[I should say here that I was the last person I ever would have imagined as a mother. I was going to sing in a band or play sports in college or be a chemical engineer. I didn’t get the whole mother thing AT ALL. I wasn’t even a good babysitter. I would NOT have hired my high school self to babysit my children! I didn’t understand kids and I didn’t want them. I didn’t want to talk about them in choir. Still not an excuse.]
Mrs. Anderson spoke to me about my most recent conduct, which could have been straight out of the movie Mean Girls. I think I cried. I think she cried. We were okay after that. Mrs. A. still didn’t kick me out of her class or treat me differently. She chose me to sing a solo at the Christmas concert and again chose me for the head Madrigal table. She still loved me, despite my completely atrocious actions. When I think of the patience that some teachers have, and the terrible way that students treat them… and yet they don’t give up on those students, it brings tears to my eyes.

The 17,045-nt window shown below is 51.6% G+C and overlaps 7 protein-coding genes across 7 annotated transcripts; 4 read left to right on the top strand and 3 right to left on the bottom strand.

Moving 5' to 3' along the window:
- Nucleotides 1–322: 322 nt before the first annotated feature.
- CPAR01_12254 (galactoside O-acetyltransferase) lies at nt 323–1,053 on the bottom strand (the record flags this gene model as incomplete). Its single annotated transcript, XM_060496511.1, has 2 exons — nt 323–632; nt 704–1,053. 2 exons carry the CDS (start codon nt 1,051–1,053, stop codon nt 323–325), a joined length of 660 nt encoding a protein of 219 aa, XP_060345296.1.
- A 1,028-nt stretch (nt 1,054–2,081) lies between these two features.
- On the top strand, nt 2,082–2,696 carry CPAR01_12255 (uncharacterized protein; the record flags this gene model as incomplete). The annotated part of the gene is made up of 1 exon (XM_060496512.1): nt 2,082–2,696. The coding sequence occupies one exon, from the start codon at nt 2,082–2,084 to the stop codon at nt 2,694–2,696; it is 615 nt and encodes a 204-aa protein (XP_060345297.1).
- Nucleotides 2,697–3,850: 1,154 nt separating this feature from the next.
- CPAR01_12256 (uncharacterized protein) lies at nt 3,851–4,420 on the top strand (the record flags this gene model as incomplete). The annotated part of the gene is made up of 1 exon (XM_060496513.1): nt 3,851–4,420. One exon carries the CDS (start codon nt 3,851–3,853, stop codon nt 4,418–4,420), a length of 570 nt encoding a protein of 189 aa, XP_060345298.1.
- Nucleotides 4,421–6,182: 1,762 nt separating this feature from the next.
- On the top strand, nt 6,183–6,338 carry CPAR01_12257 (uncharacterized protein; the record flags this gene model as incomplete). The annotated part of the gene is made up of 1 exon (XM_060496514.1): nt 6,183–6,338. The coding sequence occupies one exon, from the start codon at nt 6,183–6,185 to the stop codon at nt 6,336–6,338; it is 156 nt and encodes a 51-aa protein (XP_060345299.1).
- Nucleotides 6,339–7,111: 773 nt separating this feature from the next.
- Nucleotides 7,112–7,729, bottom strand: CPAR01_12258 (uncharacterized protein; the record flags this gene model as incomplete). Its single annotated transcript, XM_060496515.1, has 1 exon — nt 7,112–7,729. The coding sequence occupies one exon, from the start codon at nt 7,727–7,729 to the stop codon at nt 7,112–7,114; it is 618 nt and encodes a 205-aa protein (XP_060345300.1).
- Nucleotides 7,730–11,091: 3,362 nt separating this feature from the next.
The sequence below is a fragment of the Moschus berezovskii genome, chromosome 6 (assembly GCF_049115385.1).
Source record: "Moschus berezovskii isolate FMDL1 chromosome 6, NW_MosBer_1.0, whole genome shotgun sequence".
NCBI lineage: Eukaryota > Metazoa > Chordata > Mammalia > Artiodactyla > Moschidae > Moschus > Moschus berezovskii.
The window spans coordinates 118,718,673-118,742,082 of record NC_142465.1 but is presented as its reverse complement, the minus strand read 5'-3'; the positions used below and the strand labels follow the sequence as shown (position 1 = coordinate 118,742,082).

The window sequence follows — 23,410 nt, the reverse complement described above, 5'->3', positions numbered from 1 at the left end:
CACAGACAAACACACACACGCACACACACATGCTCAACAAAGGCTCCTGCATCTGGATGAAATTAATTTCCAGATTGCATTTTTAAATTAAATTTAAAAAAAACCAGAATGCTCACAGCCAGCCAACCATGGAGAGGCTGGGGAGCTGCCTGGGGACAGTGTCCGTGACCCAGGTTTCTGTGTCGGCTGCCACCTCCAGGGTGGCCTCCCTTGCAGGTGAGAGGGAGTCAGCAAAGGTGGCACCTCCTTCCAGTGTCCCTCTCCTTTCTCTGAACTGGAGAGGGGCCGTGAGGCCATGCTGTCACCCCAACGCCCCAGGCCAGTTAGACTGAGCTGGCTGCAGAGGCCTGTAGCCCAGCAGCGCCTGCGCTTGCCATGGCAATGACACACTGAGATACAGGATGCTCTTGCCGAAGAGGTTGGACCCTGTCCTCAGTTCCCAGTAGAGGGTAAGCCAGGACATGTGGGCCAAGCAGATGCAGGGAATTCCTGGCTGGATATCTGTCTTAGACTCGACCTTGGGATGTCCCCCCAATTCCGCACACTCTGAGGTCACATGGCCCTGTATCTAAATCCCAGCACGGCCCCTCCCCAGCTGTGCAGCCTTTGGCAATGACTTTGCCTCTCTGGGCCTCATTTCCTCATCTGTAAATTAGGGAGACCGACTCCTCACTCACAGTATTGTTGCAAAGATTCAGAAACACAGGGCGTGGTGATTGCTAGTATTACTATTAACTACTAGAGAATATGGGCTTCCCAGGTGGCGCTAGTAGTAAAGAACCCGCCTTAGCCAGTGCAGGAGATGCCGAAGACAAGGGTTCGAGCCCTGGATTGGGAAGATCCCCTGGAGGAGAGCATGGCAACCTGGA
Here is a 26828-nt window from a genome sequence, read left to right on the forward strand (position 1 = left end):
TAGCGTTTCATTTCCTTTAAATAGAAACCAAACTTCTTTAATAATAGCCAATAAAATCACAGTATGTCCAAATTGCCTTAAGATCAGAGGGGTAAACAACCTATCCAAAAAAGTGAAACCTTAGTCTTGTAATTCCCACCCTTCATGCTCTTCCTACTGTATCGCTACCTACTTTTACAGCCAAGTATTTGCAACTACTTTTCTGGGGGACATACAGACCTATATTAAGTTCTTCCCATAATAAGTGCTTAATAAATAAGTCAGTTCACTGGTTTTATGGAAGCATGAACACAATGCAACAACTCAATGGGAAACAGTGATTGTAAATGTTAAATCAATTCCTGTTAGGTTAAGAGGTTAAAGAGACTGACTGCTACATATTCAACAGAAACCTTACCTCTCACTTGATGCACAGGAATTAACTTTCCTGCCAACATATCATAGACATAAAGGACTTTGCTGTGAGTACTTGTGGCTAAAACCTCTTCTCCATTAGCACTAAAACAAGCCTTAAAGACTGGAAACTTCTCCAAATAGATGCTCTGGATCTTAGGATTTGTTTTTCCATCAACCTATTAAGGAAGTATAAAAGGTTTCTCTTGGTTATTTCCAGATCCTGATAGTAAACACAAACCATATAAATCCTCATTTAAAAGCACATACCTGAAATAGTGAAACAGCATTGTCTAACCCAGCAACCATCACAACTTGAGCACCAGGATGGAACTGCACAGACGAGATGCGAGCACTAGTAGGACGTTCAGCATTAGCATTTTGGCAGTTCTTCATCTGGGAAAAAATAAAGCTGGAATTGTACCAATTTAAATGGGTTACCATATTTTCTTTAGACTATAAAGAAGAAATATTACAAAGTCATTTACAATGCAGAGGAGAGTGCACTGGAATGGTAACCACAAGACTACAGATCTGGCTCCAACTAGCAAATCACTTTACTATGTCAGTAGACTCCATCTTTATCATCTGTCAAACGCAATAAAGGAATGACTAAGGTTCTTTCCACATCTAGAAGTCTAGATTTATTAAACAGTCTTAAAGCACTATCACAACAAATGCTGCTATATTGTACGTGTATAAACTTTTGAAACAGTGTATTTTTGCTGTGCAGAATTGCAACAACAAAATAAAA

I don’t think anyone who knows me now or sees me on a regular basis… anyone who sees me parent my kids, or volunteer somewhere, or coach baseball, or teach snowboard lessons, could ever imagine that I acted like such a brat to my high school choir teacher. I did. It’s humiliating to admit. But my humiliation really doesn’t matter. All that matters is that I want her to know how sorry I am. I have wanted to say sorry for so many years.